- Sri Aurobindo gives maya its original vedic meaning according to him in the sense of wisdom, a power of creation. The Divine is projected and forms a phenomenal world which is not illusion (in the western sense of the word) but a relative reality though it can be experienced as an illusion. The maya has a goal, it is the phenomenal expression of the Divine, which is involved in the universe, towards a greater manifestation of Sat-Chit-Ananda.
- He speaks of Atman as the transcendant essence of the being, and psychic being/chaitya purusha/antaratman/soul as the being in the becoming, it has a divine essence but it grows and is built through the existence. It puts the linkage between the ineffable Brahman or Absolute and the world of multiplicity by positing a transitional hypostasis between the two, which he called The Supermind/Supramental.
- The universe is matter-energy-consciousness. On Earth, it has expressed the matter, then the life, then the mental and the next step of the evolution of the consciousness is what he calls the supramental. The man is seen as a being of transition. And the next step of evolution will be the supramental being. The process of the universe emerging from the Absolute is referred in The Life Divine as involution.
- The subsequent process of life emerging from matter and mind from life is evolution. Each level that emerges in the evolution (matter, then the vital, then the mind) is already involved in the previous level, including the spirit in the deepest part of each. (The planes of Spirit/Supermind, Mind, and Life emerged in the descent of the Involution from out of the Conscious-Force, and then were involved, i.e. hidden in the evolution, where they reemerge in the universe after matter is created, through the emergence of animus of life and then mind and then spirit/supermind.)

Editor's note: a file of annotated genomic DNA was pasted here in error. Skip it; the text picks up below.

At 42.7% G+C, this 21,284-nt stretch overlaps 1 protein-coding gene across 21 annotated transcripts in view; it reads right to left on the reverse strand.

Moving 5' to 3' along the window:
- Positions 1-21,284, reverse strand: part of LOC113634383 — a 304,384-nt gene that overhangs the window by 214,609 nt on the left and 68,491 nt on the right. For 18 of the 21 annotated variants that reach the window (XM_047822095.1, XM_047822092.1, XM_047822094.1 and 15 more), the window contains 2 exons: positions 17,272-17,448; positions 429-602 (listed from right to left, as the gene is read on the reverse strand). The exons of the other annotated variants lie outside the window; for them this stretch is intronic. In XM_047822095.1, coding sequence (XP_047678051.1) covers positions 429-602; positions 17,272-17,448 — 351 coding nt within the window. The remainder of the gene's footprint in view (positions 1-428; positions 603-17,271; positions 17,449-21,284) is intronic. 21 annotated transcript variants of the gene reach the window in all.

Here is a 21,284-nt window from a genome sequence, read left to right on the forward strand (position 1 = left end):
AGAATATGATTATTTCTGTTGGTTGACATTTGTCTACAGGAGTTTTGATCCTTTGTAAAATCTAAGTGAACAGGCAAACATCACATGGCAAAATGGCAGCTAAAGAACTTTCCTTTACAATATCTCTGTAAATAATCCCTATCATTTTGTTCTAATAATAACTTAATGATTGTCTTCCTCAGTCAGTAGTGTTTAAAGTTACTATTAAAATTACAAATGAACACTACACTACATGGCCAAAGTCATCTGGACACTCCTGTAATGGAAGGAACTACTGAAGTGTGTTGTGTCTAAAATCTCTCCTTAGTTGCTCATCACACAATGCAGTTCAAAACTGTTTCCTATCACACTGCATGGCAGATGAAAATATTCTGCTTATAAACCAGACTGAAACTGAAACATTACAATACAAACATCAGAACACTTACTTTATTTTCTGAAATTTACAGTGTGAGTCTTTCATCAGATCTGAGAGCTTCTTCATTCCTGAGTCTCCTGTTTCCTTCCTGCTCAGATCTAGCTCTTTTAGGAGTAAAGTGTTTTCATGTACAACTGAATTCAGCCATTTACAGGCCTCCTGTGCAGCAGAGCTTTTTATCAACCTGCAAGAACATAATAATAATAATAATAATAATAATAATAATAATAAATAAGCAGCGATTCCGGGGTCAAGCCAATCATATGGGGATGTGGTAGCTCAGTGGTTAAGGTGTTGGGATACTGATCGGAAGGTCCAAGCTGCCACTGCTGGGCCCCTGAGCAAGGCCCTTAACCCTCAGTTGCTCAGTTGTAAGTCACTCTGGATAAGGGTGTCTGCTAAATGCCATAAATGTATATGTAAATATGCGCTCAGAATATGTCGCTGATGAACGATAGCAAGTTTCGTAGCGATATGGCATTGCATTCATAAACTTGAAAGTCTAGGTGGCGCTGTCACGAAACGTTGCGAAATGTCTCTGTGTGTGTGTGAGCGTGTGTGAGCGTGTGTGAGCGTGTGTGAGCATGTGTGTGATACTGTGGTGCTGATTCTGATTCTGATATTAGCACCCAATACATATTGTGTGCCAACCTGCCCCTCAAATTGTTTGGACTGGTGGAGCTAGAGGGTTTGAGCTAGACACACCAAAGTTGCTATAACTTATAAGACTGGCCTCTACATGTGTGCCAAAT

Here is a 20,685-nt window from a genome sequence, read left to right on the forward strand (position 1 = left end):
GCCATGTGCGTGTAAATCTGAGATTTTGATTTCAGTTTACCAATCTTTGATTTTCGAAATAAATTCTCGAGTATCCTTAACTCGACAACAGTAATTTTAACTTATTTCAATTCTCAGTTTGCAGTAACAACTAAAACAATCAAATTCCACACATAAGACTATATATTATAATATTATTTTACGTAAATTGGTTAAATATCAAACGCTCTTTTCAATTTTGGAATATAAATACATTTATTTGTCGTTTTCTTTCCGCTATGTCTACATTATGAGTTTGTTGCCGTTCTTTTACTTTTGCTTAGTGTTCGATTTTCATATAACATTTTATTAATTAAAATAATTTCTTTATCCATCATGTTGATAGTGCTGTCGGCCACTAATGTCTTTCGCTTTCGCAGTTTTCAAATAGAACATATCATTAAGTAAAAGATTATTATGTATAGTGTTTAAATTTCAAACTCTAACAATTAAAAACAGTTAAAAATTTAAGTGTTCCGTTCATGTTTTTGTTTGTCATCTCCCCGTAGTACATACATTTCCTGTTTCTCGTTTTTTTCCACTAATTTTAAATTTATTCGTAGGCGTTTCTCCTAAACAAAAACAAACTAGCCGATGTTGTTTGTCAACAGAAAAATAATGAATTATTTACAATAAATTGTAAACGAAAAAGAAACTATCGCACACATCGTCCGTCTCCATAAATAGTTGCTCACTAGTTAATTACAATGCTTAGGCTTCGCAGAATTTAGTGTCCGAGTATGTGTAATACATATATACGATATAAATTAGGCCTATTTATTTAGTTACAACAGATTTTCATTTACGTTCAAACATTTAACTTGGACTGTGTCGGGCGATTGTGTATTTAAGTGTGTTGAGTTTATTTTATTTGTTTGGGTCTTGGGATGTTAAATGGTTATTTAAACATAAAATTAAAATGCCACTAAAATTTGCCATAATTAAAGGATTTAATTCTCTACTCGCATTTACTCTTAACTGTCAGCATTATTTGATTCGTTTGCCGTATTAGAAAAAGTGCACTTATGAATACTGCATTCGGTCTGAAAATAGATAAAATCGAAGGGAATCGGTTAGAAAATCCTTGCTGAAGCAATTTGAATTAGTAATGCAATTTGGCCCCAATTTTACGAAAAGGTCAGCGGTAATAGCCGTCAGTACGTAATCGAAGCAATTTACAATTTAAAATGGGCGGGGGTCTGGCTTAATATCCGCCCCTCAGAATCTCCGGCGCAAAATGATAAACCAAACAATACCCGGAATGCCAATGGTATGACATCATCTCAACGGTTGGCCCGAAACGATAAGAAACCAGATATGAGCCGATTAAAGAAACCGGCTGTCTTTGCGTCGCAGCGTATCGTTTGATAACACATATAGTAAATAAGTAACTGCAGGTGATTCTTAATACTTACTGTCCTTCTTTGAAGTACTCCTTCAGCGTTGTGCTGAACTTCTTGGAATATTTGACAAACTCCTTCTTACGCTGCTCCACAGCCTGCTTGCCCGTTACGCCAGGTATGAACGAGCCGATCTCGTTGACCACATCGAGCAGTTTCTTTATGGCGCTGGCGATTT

- The process of the evolution is to unfold in the universe the involved planes, and do so at levels of perfection and ultimate possibility, culminating in the supramentalization, spiritualization of everything in creation. It is also to reunite the Consciousness (lost in the Involution) with the (unconscious) Force (which is there in creation) by bringing the Spiritual Being into the Becomings of life, enabling a Divine life on earth, at each point aided by the supramental unifying action.
- Moksha is seen as necessary but not as a final goal, more like the beginning of a new spiritual journey for those who want to collaborate to the divine plan. In the Gita, we find the ideal of action under the divine guidance in the world.
- The goal of this Yoga is to realize a divine life which implies the physical immortality, an ideal that dates back at least to the vedic rishis according to him.
It is hard to summarize shortly, so I give a few points. More about Integral Yoga: Here is a good summarize from himself: miraura.org en.wikipedia.org/wiki/Sri_Aurobindo I hope that it helps a bit. Om Namo Bhagavate Philippe
The goal of this Yoga is to realize a divine life which implies the physical immortality, an ideal that dates back at least to the vedic rishis according to him. A goal which He himself failed to attain, i believe. So? Neither any scripture nor experience suggests physical immortality. What is manifest at a point of time vanishes at another point of time. Only, the akala is the eternal. With all regards to the great sage, I personally feel, that desire for immortality of the physical self, was due to inabilty to attain yuktatma state -- which is probably also true for many other gurus who only preach the saguna Brahman.